Promoting Healthy Communities and Preventing Childhood Obesity

Trends in Recent Legislation

A report by the National Conference of State Legislatures highlights actions on school nutrition, body mass index and fitness screening, transit-oriented development and local food production and consumption as emerging trends in state policies designed to prevent childhood obesity.

“Promoting Healthy Communities and Preventing Childhood Obesity: Trends in Recent Legislation” analyzes state measures addressing healthy eating, physical activity, healthy community design and access to healthy food. More legislation was considered in each of these categories in 2009 than during the preceding two years, and at least 80 bills were signed into law.

The major trends in 2009 included:

  • School nutrition: Nine states enacted laws to improve school nutrition and nutrition education, compared to 17 states in 2007-2008. The efforts ranged from setting strong nutrition standards for all foods served in schools to increasing participation rates in federal school meal programs and receiving higher federal reimbursement rates.
  • Body mass index and fitness screening: Four states enacted body mass index or physical fitness assessment laws, compared to six in 2007-2008.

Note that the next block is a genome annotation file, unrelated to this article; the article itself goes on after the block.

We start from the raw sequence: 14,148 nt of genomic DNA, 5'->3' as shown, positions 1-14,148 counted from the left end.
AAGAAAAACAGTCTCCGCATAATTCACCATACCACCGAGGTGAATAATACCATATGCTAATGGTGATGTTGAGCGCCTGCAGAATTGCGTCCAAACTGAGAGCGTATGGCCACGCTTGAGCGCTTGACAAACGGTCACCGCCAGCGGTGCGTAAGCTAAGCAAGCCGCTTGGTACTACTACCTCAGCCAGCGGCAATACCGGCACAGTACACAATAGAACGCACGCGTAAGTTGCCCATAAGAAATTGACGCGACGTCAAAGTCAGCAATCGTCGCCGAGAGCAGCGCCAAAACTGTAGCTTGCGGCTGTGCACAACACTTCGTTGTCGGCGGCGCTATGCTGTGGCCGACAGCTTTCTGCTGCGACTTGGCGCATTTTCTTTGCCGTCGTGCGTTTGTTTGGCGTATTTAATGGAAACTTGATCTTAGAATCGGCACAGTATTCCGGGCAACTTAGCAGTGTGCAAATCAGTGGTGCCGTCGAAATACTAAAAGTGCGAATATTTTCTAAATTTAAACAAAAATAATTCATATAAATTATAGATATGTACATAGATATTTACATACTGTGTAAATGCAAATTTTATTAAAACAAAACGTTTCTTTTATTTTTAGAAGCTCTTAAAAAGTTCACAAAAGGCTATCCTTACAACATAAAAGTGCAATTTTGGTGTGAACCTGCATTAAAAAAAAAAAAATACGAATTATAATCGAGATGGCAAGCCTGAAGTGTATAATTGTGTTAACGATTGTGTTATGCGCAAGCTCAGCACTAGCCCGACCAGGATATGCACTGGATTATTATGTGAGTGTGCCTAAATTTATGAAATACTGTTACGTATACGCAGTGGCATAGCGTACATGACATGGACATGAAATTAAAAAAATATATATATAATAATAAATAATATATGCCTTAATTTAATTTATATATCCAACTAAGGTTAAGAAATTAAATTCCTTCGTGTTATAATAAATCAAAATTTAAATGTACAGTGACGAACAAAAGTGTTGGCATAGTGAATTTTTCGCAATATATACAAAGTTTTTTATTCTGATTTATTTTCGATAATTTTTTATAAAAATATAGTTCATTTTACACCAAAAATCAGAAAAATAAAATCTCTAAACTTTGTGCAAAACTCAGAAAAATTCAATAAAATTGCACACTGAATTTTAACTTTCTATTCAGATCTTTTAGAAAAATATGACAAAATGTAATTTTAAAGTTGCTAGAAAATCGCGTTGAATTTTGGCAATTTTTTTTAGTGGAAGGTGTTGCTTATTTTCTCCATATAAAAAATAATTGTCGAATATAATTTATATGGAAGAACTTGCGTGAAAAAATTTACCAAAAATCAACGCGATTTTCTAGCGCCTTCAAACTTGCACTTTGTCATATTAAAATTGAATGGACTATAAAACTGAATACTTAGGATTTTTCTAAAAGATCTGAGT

• Transit-oriented development: Ten states enacted laws linking public transit with housing, shopping and other services to enhance walkability, compared to eight in 2007-2008.
  • Local food production and consumption: Eleven states enacted laws designed to strengthen local food systems and production and consumption of locally grown foods, compared to 16 in 2007-2008.

The report points to the availability of federal funding through the American Recovery and Reinvestment Act (ARRA) as one of the catalysts for action. ARRA contained funding to help schools purchase, renovate or replace equipment to prepare healthy meals and to ensure students and community members have safe spaces for regular physical activity, including sidewalks, trails and bike paths for getting to school.

Support for this report was provided by the Robert Wood Johnson Foundation as part of its Leadership for Healthy Communities national program.

Most Requested